Every Lent, we are invited to join Jesus on a familiar journey. We follow along from his entrance into Jerusalem to his suffering at Gethsemane and his death at Golgotha, before finally bursting forth in rejoicing at his resurrection on Easter Sunday.
When I think about all the Stations of the Cross I have attended over the years and all the time I have spent reading and meditating on the gospel accounts of the passion, I come to the conclusion that at least some of my Easter rejoicing stems from relief that it's over. I've finished thinking about the brutality and sorrow of Jesus' last days on earth—at least for awhile!
But these sorrowful events take on another character if we look at them with a wider lens. This is the thought that came to me as I read a new Bible study by Jeanne Kun, Jesus' Journey to the Cross.
An Age-Old Longing. As the introduction points out, Jesus' journey to the cross was set in motion long before he became a man. It began in the garden of Eden, where our first parents enjoyed intimate friendship with their Creator. Then, through disobedience, they broke their fellowship with God, and sin entered the world.
But this thought was new to me: The desire to be like God—to know him intimately, to enjoy his presence, even to become like him—is planted in our hearts from creation. Eve wanted to be like her Creator. Having walked in fellowship with him in the garden, she knew: He is wise. He is love. With him are peace, joy, and comfort above any other.
Unfortunately, Eve was deceived into thinking that she could become like God by choosing a path that was opposed to his plan. It was to free humanity from this deception and bring us back to God that Jesus came. Through his life, but especially through his suffering, death, and resurrection, he opened the way for us to experience the power of God's love once again and to be transformed by his Spirit. He made it possible for us to obtain our heart's deepest desire, a share in God's own nature.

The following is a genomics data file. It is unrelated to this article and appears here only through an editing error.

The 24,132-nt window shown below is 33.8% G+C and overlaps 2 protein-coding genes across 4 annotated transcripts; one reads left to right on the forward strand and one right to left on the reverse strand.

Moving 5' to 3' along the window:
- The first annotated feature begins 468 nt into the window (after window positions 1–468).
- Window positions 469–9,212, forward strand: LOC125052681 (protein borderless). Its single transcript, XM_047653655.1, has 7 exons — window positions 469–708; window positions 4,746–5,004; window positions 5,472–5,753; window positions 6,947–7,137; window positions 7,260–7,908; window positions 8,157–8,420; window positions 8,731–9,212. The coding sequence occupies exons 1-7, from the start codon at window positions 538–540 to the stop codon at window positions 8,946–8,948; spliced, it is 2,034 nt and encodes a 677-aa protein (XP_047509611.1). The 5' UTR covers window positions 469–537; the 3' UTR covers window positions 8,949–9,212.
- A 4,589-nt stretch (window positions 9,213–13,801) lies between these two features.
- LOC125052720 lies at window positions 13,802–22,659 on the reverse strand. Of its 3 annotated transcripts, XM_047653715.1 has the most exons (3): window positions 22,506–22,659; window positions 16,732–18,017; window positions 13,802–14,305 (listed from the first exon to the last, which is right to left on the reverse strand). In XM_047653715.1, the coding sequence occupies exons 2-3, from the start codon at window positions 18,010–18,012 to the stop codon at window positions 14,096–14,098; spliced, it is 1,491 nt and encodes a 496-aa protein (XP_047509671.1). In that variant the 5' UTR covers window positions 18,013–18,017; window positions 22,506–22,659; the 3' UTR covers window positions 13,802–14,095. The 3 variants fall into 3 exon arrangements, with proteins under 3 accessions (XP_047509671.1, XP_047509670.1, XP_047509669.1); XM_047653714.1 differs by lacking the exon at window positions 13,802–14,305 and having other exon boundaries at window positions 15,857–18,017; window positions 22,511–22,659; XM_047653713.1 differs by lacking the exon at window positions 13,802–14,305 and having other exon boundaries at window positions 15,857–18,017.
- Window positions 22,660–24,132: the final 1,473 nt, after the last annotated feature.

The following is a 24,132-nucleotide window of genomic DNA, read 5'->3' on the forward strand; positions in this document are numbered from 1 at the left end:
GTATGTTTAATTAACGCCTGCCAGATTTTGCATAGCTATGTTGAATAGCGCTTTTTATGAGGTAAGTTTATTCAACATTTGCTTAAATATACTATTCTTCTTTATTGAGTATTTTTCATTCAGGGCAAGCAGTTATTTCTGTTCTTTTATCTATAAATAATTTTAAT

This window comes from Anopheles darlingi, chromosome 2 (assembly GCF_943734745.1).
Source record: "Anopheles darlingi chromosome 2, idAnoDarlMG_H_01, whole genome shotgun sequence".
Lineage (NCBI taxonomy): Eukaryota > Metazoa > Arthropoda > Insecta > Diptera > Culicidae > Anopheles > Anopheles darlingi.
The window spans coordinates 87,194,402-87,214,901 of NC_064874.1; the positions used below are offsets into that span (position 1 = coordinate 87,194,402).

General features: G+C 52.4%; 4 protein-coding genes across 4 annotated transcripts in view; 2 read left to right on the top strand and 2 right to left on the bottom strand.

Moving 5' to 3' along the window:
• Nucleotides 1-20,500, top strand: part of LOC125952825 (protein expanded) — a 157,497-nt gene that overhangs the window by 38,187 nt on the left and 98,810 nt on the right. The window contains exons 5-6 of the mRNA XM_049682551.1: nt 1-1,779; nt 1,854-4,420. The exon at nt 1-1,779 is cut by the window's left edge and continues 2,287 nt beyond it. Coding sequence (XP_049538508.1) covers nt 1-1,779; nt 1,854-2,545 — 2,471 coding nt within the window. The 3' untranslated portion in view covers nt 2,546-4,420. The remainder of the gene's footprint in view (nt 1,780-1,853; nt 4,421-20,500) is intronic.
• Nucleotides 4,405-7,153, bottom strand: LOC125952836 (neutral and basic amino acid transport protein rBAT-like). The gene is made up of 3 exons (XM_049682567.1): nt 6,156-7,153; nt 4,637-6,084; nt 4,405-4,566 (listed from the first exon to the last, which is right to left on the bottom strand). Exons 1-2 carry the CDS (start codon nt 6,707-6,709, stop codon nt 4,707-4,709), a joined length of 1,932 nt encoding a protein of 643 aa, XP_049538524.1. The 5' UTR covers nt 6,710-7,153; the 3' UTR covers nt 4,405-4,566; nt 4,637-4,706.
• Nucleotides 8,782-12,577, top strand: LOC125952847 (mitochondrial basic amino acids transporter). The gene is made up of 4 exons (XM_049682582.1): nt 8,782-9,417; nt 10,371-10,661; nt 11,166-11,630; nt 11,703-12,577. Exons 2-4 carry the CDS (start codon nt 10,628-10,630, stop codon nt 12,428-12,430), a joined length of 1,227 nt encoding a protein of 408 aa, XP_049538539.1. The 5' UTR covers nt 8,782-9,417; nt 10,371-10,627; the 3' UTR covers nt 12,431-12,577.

Journeying to God. Jesus' Journey to the Cross visits six key events of the passion story to help us trace the way back to God: Jesus' entry into Jerusalem, the Last Supper, Gethsemane, his arrest and trial, the crucifixion, and finally the resurrection.
Each of these six sessions starts with the relevant Scripture passage, printed in full, followed by a short, helpful commentary. Insightful questions gently challenge and stir readers' thoughts about the passage and its relevance to their lives. Guidance for applying Scripture is abundantly available in sections titled "Understand," "Grow," "Reflect," and "Act." Quotations and insights from the Fathers of the Church, contemporary writers, and the Catechism are included, as well as information on the history, geography, and culture of first-century Palestine.
All of this makes for a graceful, thorough, and intimate walk with Jesus as he journeys to the cross and empty tomb.
Destination: Joy! Though you can "journey with Jesus" at whatever pace suits you, I followed the author's advice to "read each Scripture passage slowly and carefully" and give myself the time to "pursue any thoughts it brings to mind." By making the journey a little more slowly, I found myself relaxing and listening more alertly for the Holy Spirit. "Walking at the side of Jesus" became less a metaphor and more a reality as I began to experience his love more personally.
And this is the ultimate goal of Jesus' Journey to the Cross: to take us to a place where we experience, rest in, and grow in God's love. A place where we become increasingly open to his work and obedient to his will, even when it is at odds with our own. A place where, through the transforming power of the cross, we walk in trusting friendship with God.
So this year, I'm looking forward to rejoicing in the resurrection at Easter—not because Lent is over but because God's saving work continues on in us. From Eden to Golgotha to the new creation in Christ—it's an awesome journey!
Ann Bottenhorn lives in Jacksonville, Florida.